Face Masks become mandatory - how this measure may hold the key to kickstarting our economy

From today, masks are mandatory in all shops and supermarkets in England. While lockdown is easing in almost all other respects, regarding masks, this step is the first new national restriction since enforcing masks on public transport last month.

It is hoped that the use of face coverings can help ease this transition back to the “new normal” and can support the kick starting of our economy. Even when we could go out restrictively during the initial phase of lockdown, there was no requirement for face-coverings – so what has changed?  At Policy Connect, we have had the pleasure to be a part of the evolving of this policy discussion through our All Party Health Group parliamentary webinar series on COVID 19.

In a recent session, we heard from Prof Trish Greenhalgh (University of Oxford) on building future resilience to COVID. The evidence so far has shown that every single country that has introduced masking in public places has seen dramatic reduction in transmission rates. Wearing masks in a poorly ventilated enclosed space in particular, indicated towards a clear verdict in favour of wearing a mask. Prof Greenhalgh stressed that the “totality of evidence on mask-wearing is therefore important.”

Following the announcement, we caught up with Prof Greenhalgh again. As one of the main experts urging the adoption of face masks in public spaces, she said that  she ‘very much welcomes this news’ and that ‘it made no sense to mandate face coverings on public transport while not requiring them in other crowded and poorly-ventilated indoor spaces such as shops and supermarkets’. She added that ‘masking is a symbolic practice [i.e. expressing social solidarity] as well as a public health intervention. My own team and also Melinda Mills in Demography (among many others) have done research on this topic; we’d be happy to help make this policy a success.'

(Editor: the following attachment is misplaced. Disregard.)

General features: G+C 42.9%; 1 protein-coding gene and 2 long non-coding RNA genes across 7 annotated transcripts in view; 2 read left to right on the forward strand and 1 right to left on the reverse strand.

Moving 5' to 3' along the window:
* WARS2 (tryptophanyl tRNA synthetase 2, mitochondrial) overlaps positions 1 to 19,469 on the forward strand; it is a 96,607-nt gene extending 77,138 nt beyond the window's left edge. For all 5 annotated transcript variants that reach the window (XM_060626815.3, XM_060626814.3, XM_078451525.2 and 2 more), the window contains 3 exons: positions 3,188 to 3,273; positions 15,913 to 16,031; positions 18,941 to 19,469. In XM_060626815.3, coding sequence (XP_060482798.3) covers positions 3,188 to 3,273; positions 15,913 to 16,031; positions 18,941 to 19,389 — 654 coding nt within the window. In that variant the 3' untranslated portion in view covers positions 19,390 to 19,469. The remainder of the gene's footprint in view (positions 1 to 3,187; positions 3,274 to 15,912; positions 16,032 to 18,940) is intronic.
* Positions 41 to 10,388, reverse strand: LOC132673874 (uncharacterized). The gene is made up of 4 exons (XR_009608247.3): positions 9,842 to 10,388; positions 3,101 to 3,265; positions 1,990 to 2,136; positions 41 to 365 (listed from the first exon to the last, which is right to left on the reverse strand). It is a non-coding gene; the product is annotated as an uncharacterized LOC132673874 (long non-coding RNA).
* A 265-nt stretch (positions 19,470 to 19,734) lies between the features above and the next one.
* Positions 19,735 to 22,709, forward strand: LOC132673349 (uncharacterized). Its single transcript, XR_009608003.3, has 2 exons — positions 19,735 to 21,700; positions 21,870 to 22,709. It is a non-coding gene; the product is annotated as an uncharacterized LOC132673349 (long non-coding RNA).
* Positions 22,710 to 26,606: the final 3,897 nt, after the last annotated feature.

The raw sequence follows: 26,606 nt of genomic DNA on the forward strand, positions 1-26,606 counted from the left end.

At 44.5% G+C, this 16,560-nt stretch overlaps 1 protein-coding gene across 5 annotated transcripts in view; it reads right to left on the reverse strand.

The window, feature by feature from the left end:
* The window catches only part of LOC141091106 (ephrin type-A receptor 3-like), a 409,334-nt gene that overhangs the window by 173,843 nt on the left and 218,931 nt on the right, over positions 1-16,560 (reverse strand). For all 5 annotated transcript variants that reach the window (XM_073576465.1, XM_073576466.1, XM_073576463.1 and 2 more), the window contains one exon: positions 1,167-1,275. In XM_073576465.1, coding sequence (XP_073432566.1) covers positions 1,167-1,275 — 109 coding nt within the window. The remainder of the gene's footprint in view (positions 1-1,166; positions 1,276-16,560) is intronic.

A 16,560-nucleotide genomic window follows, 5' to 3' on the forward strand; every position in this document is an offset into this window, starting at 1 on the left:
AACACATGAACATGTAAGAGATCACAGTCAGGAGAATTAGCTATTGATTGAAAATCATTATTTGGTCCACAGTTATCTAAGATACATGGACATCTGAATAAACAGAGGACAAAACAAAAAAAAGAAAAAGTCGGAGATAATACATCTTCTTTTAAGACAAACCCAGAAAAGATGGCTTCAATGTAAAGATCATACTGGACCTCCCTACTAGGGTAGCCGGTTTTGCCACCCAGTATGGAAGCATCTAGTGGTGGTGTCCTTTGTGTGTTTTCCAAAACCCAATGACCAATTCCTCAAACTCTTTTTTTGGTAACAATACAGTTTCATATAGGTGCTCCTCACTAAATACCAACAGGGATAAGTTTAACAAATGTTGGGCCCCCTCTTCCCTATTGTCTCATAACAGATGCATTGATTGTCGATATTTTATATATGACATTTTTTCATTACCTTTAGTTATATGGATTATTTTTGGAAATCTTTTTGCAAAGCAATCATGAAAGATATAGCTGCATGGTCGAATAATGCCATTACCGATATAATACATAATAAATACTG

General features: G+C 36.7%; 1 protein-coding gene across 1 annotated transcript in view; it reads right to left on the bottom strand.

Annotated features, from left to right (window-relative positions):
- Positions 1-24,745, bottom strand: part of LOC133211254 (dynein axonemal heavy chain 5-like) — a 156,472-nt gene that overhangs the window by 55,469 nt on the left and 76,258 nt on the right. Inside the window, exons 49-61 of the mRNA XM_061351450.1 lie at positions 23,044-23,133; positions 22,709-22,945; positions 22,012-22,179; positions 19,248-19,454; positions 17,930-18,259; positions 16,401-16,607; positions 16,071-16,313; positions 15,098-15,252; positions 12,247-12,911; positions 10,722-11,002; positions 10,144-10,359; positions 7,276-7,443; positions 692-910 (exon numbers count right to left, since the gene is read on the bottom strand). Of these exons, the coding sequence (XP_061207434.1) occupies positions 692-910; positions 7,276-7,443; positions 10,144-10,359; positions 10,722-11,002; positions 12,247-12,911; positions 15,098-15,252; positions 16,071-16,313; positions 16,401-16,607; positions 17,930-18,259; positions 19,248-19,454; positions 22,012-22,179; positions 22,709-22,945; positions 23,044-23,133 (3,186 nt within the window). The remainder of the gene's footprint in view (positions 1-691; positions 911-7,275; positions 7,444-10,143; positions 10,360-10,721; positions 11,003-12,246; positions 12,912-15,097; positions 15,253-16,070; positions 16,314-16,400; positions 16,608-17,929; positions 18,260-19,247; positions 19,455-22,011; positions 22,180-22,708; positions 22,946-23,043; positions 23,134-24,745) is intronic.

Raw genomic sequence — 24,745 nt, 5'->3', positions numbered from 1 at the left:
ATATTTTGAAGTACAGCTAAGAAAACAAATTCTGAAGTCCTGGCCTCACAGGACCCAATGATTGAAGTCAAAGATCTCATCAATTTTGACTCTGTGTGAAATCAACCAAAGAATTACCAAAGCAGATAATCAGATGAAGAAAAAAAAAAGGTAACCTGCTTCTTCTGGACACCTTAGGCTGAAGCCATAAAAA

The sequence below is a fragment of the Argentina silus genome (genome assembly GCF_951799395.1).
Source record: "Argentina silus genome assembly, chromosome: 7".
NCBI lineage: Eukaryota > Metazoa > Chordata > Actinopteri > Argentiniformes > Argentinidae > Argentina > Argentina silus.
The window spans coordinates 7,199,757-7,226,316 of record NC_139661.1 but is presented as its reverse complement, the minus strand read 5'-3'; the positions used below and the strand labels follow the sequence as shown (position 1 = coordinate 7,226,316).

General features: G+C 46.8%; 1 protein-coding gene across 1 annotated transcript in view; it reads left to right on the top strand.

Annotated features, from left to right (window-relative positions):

We are keen to continue supporting evidence based public health interventions and look forward to convening further briefings with our parliamentarians on this topic as the issue evolves.      It will be interesting to monitor how our cultural norms adapt to face coverings in public. During our webinar on building future resilience to COVID, we heard from parliamentarians that there does not seem to be a culture of wearing masks in this country relative to places like Hong Kong. Concerns were raised that not enough prominent people, including politicians, are wearing face coverings in public. Therefore can we realistically expect a good level of adherence amongst the rest of the general public?

It is clear that policy perception at least around wearing face masks is beginning to reflect the evidence, starting with public transport and now being expanded to workplaces and shops. Whether individuals adopt this practice in due course is yet to be seen.

Policy Connect Health and the APHG will continue to monitor and support how this policy evolves and develops. To learn more about the APHG COVID-19 parliamentary webinar series please get in touch at: marjan.jamal [at] policyconnect.org.uk (marjan[dot]jamal[at]policyconnect[dot]org[dot]uk)

Further information on the government’s mask wearing policy and guidelines can be found here.